WHAT IS THE DIFFERENCE BETWEEN INCREASE IN COST AND ADDITIONAL INCREASE IN COST OF WORKING?

This is the most frequently asked question of our team. It comes up without fail at every training session and seminar.

Anyone in business knows that it is much easier and less expensive to look after and service an existing customer than to lose the customer and have to replace them. The insurance industry accepts this notion, and realises that in the event of an insured loss, it is, on the face of it better to incur some increased costs of working to minimise the period of disruption and/or the shortfall in Turnover during the period of disruption. In other words they allow the business to claim some additional expenses not normally incurred to retain its market share.

 

To provide different levels of protection most policies offer two forms of cover. These are discussed below under two headings:

  • Increase in Cost of Working; and

  • Additional Increased Cost of Working

 

Most policies have a very similar cover although some policies limit the extent of the Additional Increase in Cost of Working Cover. Where this happens we warn you on the Cover Calculator.   

 

INCREASE IN COST OF WORKING

 

When you declare a Sum Insured and Limit of Liability under any policy, you are selecting cover for loss of insurable gross profit.

 

Under the normal policy wording this is referred to as Item 1(a) Loss of Gross Profit as a result of a Reduction in Turnover.

 

Sharing this same Sum Insured is Item 1(b) Loss of Gross Profit as a result of Increase in Cost of Working.

 

What this means is that the insurer does not differentiate between a financial loss to the insured business as a result of a loss due to turnover having fallen due to an insured disruption or as a result of the business incurring increased expenditure. It will meet losses suffered by the business in either form or a combination of both up to the Sum Insured.

 

How the Policy does this is best explained by way of an example. Let us assume that a business has sustained fire damage to a machine worth £150,000. It will take 6 weeks for the machine to be sent by sea from Australia, its place of manufacture. For every week that the insured business is without the machine it loses £10,000 in revenue. This reduction in turnover results in a loss of insured Gross Profit of £4,000. If the Insured were to airfreight the machine from Australia to the United KIngdom it would cost an additional £25,000 but would reduce the disruption to the business by 5 weeks.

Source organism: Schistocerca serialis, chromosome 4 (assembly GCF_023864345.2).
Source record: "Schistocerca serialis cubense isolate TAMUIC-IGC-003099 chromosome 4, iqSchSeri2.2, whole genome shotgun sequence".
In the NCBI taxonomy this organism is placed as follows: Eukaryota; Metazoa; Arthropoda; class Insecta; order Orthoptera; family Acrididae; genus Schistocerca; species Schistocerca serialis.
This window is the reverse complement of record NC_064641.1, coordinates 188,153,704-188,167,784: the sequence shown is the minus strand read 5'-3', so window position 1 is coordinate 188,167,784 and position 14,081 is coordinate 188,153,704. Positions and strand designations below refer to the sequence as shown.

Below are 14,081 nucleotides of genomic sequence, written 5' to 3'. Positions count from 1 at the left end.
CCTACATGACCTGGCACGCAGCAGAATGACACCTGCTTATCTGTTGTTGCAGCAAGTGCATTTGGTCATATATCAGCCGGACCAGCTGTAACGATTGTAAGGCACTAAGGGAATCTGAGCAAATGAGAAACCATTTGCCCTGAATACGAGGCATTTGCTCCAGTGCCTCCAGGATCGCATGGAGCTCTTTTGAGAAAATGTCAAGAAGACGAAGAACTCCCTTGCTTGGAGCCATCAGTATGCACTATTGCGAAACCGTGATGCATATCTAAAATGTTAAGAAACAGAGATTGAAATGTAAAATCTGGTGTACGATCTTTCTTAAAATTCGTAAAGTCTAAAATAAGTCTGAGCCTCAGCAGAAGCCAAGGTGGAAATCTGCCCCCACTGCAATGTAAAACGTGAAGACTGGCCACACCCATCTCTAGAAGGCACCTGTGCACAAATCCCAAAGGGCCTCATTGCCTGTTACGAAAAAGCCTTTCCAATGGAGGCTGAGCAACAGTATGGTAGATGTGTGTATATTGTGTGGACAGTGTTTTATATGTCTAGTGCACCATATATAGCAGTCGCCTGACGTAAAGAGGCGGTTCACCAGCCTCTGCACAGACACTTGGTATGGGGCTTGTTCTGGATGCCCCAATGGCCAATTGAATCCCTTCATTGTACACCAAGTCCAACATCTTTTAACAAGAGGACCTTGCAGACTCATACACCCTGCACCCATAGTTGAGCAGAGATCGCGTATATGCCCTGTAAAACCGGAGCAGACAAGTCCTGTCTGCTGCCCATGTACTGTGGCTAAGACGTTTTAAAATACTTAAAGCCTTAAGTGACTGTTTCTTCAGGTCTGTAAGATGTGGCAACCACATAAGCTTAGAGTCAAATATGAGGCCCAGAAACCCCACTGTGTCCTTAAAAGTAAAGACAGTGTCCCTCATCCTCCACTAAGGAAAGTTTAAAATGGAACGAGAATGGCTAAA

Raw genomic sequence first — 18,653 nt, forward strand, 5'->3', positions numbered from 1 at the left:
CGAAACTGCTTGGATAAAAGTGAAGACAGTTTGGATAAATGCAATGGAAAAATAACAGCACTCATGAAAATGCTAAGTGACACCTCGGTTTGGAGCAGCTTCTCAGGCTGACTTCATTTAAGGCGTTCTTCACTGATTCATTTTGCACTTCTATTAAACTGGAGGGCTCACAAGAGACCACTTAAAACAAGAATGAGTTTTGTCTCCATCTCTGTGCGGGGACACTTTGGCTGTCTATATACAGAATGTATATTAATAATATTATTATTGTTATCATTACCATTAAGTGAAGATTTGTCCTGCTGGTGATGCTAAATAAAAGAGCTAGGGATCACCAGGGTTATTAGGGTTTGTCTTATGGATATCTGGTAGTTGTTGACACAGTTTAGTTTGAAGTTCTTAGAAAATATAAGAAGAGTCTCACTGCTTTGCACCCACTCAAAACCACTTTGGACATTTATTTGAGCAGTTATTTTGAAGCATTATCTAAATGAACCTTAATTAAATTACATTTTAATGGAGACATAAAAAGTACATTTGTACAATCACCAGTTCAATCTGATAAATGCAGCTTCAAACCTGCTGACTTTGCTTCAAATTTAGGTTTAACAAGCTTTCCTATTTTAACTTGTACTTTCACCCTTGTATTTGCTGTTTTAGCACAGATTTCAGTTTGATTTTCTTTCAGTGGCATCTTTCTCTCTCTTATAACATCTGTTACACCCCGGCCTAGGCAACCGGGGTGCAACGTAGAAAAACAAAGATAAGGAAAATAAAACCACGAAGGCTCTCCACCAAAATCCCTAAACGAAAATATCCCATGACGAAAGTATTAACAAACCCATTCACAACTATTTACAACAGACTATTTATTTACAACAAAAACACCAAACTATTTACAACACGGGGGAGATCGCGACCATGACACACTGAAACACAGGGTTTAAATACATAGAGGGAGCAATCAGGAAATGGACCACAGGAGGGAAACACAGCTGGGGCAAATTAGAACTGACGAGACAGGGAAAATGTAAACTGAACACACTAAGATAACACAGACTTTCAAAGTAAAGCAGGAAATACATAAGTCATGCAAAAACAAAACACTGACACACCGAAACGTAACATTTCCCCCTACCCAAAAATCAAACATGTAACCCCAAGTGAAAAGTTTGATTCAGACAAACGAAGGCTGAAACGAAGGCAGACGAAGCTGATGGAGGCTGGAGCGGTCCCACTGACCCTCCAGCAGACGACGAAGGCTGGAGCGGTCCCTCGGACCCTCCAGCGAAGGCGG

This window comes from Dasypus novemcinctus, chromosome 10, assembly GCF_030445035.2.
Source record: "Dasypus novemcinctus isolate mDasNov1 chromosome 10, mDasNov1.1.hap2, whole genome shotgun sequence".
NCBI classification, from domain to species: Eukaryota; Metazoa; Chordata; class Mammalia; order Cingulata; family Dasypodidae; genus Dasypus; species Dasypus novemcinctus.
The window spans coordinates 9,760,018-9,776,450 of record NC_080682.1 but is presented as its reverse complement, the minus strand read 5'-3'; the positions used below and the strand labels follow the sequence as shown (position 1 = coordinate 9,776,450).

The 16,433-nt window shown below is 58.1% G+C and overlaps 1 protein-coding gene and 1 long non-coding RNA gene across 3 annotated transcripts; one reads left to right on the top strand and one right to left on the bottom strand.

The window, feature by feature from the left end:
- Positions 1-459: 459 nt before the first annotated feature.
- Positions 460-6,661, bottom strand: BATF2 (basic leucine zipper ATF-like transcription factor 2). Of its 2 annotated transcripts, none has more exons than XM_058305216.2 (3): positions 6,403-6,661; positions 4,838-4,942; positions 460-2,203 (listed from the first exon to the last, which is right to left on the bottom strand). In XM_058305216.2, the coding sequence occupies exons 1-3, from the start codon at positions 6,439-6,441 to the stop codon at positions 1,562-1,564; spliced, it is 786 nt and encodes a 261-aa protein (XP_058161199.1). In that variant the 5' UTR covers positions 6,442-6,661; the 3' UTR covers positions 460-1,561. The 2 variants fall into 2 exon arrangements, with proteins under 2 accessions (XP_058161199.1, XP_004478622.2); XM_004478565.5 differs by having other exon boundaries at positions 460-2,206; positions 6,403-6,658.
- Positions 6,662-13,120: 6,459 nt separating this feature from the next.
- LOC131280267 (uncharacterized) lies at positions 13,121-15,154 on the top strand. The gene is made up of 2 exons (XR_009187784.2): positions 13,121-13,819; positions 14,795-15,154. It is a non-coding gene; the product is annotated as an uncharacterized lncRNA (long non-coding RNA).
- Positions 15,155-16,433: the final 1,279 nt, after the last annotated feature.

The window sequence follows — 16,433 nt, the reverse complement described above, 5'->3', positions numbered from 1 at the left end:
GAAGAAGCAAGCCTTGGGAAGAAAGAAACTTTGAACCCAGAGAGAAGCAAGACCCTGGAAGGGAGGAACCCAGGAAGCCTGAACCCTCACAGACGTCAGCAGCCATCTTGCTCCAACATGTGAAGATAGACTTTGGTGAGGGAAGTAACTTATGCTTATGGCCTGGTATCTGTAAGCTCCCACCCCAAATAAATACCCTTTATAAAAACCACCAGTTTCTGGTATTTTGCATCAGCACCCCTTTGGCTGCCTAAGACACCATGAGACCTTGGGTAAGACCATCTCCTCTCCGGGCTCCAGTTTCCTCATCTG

Under the terms of the Material Damage section of the Policy, the insurer will replace the machine, subject to a test for the adequacy of insurance. Replacement not only covers the cost of buying the machine in Italy but transporting to the Insured’s premises and installing it. This claim will be based on the cost of sea freight, the most economical form of transport.

 

The owner of the business decides to pay the difference of £25,000 and air freight the machine to the United Kingdom and eliminate the 5 weeks time delay and thereby minimise the disruption to his customers.

To determine what is claimable under Item 1(b) Increase in Cost of Working we need to review the wording. This is reproduced below:

“Item 1(b) [Loss of Gross Profit in Respect of an Increase in Cost of Working.]

 

ADDITIONAL INCREASED COST OF WORKING COVER ONLY

 

Some Insureds believe that they do not require full business interruption insurance as they will not lose any sales but may incur some additional expenses to maintain sales and customer service. This may be true for some service companies. They claim that they can quickly relocate or have their staff work from home. If this is true then this cover, purchased as a stand alone cover may be appropriate.

 

We would certainly not recommend this for a manufacturer or retailer. In most cases, it is found that the cover does not adequately indemnify a wholesaler.

If the office or service risk involves specialised equipment such as a dentist, again we would recommend the business take out full business interruption cover.

 

A word of warning. When it came to major events such as For example, the interruption of a public utility many not cause any damage to property but could result in a significant loss of insurable Gross Income that businesses that thought that they only needed Additional Increased Cost of Working found that they did lose significant revenue and therefore insurable Gross Profit that they did not expect that they would. 

Before making the decision, you as broker, are strongly encouraged to discuss the pros and cons with the business owner. 

 

CONCLUSION

This is one of those areas of the business interruption cover that is quite complex. The overview provided above has been given to give you a good grasp of the cover. The points to take away are:

  • Increase in Cost of Working should never be sub-limited. 

  • Increase in Cost of Working Cover is subject to 2 main tests, the “Sole Purpose” and “Economic Limit” tests and is also subject to average.

  • Every policy should have some coverage for Additional Increased Cost of Working.

  • While Additional Increased Cost of Working only cover does have it place its use should be carefully discussed with your insurance broker or adviser.

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